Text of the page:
The standard real-valued semantics determined by the Łukasiewicz t-norm is not the only possible semantics of Łukasiewicz logic. General algebraic semantics of propositional infinite-valued Łukasiewicz logic is formed by the class of all MV-algebras. The standard real-valued semantics is a special MV-algebra, called the standard MV-algebra.

Like other t-norm fuzzy logics, propositional infinite-valued Łukasiewicz logic enjoys completeness with respect to the class of all algebras for which the logic is sound (that is, MV-algebras) as well as with respect to only linear ones. This is expressed by the general, linear, and standard completeness theorems:[4]

The following conditions are equivalent:
• A is provable in propositional infinite-valued Łukasiewicz logic
• A is valid in all MV-algebras (general completeness)
• A is valid in all linearly ordered MV-algebras (linear completeness)
• A is valid in the standard MV-algebra (standard completeness).

Font, Rodriguez and Torrens introduced in 1984 the Wajsberg algebra as an alternative model for the infinite-valued Łukasiewicz logic.[6]

A 1940s attempt by Grigore Moisil to provide algebraic semantics for the n-valued Łukasiewicz logic by means of his Łukasiewicz–Moisil (LM) algebra (which Moisil called Łukasiewicz algebras) turned out to be an incorrect model for n ≥ 5. This issue was made public by Alan Rose in 1956. Chang's MV-algebra, which is a model for the ℵ0-valued (infinitely-many-valued) Łukasiewicz-Tarski logic, was published in 1958. For the axiomatically more complicated (finite) n-valued Łukasiewicz logics, suitable algebras were published in 1977 by Revaz Grigolia and called MVn-algebras.[7] MVn-algebras are a subclass of LMn-algebras, and the inclusion is strict for n ≥ 5.[8] In 1982 Roberto Cignoli published some additional constraints that added to LMn-algebras produce proper models for n-valued Łukasiewicz logic; Cignoli called his discovery proper Łukasiewicz algebras.[9]

## References

1. ^ Łukasiewicz J., 1920, O logice trójwartościowej (in Polish). Ruch filozoficzny 5:170–171. English translation: On three-valued logic, in L. Borkowski (ed.), Selected works by Jan Łukasiewicz, North–Holland, Amsterdam, 1970, pp. 87–88. ISBN 0-7204-2252-3
2. ^ Hay, L.S., 1963, Axiomatization of the infinite-valued predicate calculus. Journal of Symbolic Logic 28:77–86.
3. ^ Lavinia Corina Ciungu (2013). Non-commutative Multiple-Valued Logic Algebras. Springer. p. vii. citing Łukasiewicz, J., Tarski, A.: Untersuchungen über den Aussagenkalkül. Comp. Rend. Soc. Sci. et Lettres Varsovie Cl. III 23, 30–50 (1930).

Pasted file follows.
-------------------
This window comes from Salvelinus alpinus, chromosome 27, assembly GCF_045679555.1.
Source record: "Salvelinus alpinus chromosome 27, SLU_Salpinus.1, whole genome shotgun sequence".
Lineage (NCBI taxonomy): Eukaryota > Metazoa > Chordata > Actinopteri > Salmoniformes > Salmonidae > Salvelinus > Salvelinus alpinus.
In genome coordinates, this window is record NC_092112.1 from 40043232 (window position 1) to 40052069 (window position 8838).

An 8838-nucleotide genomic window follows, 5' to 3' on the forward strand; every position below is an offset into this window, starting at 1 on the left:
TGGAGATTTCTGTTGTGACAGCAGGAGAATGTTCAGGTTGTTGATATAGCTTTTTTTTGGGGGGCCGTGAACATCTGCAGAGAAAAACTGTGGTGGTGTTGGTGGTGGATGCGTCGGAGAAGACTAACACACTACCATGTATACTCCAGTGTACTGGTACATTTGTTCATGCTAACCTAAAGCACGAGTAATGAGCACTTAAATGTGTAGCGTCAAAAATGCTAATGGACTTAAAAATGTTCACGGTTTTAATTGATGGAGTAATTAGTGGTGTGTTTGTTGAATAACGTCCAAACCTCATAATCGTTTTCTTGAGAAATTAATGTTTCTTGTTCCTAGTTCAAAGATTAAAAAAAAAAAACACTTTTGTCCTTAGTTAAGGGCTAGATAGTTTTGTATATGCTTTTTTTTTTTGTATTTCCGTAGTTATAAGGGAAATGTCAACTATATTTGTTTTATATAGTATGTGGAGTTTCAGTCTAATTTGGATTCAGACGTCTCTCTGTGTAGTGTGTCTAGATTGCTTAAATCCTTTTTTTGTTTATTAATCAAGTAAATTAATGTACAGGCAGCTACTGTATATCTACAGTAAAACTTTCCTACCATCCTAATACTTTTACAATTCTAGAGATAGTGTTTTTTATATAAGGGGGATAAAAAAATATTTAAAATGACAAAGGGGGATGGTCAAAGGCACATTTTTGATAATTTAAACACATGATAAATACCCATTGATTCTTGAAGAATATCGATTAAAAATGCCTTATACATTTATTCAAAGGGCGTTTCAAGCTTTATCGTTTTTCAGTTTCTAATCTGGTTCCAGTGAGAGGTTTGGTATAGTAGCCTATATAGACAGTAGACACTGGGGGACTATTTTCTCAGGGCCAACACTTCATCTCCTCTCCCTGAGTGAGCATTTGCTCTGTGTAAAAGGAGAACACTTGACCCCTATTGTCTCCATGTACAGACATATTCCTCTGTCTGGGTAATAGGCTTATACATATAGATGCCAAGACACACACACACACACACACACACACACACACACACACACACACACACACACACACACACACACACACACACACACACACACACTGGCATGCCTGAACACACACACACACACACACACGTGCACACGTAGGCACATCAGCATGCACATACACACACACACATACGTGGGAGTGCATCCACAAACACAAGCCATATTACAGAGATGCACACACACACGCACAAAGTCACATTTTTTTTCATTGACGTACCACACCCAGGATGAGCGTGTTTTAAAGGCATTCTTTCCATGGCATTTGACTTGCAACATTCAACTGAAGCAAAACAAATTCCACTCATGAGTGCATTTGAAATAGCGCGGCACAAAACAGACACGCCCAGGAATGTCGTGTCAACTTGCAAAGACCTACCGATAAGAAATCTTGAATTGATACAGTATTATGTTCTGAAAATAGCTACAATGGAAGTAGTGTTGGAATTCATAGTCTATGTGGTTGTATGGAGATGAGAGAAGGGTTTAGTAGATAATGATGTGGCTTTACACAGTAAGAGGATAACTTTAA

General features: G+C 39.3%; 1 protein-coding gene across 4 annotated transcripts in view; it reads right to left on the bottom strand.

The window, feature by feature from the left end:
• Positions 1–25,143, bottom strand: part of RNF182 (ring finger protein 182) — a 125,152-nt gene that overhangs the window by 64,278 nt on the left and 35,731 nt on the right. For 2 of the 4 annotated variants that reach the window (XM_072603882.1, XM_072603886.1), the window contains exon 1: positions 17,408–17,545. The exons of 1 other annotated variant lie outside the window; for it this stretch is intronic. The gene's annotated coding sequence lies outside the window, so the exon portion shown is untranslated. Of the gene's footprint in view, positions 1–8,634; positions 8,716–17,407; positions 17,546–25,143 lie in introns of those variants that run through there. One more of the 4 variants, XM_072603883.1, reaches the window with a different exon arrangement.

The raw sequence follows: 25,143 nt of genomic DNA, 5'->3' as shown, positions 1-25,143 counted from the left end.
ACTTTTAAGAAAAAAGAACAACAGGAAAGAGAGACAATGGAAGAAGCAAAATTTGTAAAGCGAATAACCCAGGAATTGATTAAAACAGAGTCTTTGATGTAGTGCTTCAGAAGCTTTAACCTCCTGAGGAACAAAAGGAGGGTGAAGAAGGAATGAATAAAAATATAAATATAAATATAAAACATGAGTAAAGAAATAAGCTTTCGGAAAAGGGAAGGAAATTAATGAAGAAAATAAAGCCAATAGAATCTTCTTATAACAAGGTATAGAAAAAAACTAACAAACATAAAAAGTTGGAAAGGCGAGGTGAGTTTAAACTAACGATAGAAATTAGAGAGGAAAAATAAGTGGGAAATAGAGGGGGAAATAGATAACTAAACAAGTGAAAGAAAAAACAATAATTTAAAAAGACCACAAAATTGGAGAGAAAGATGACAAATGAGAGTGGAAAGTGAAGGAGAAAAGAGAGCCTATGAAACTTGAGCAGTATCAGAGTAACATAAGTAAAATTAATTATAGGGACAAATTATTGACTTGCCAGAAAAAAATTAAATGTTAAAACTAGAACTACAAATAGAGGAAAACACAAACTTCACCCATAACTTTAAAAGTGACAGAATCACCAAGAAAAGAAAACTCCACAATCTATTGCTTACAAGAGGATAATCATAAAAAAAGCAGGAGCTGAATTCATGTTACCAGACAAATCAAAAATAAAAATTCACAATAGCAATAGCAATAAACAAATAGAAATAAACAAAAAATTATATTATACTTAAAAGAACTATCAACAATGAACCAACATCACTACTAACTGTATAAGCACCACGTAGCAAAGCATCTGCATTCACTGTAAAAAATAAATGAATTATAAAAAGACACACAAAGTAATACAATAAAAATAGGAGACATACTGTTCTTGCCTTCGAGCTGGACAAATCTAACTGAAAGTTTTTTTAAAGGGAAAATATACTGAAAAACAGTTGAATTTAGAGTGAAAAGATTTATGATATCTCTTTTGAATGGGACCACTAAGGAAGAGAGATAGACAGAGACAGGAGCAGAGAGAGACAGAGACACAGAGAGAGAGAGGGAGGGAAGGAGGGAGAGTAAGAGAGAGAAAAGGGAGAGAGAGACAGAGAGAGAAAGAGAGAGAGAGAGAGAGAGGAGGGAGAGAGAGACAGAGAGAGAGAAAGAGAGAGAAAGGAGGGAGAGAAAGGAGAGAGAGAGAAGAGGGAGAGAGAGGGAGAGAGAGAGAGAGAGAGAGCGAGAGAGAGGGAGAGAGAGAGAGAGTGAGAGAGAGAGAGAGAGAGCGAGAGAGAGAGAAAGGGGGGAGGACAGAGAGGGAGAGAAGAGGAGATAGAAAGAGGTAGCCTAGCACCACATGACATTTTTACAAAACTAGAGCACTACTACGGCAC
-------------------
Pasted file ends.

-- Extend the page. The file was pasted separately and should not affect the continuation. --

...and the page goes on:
4. ^ a b Hájek P., 1998, Metamathematics of Fuzzy Logic. Dordrecht: Kluwer.
5. ^ Ono, H., 2003, "Substructural logics and residuated lattices — an introduction". In F.V. Hendricks, J. Malinowski (eds.): Trends in Logic: 50 Years of Studia Logica, Trends in Logic 20: 177–212.
6. ^ http://journal.univagora.ro/download/pdf/28.pdf citing J. M. Font, A. J. Rodriguez, A. Torrens, Wajsberg Algebras, Stochastica, VIII, 1, 5-31, 1984
7. ^ Lavinia Corina Ciungu (2013). Non-commutative Multiple-Valued Logic Algebras. Springer. pp. vii–viii. citing Grigolia, R.S.: "Algebraic analysis of Lukasiewicz-Tarski’s n-valued logical systems". In: Wójcicki, R., Malinkowski, G. (eds.) Selected Papers on Lukasiewicz Sentential Calculi, pp. 81–92. Polish Academy of Sciences, Wroclav (1977)
8. ^ Iorgulescu, A.: Connections between MVn-algebras and n-valued Łukasiewicz–Moisil algebras—I. Discrete Math. 181, 155–177 (1998) doi:10.1016/S0012-365X(97)00052-6
9. ^ R. Cignoli, Proper n-Valued Łukasiewicz Algebras as S-Algebras of Łukasiewicz n-Valued Propositional Calculi, Studia Logica, 41, 1982, 3-16, doi:10.1007/BF00373490

• Rose, A.: 1956, Formalisation du Calcul Propositionnel Implicatif ℵ0 Valeurs de Łukasiewicz, C. R. Acad. Sci. Paris 243, 1183–1185.
• Rose, A.: 1978, Formalisations of Further ℵ0-Valued Łukasiewicz Propositional Calculi, Journal of Symbolic Logic 43(2), 207–210. doi:10.2307/2272818
• Cignoli, R., “The algebras of Lukasiewicz many-valued logic - A historical overview,” in S. Aguzzoli et al.(Eds.), Algebraic and Proof-theoretic Aspects of Non-classical Logics, LNAI 4460, Springer, 2007, 69-83. doi:10.1007/978-3-540-75939-3_5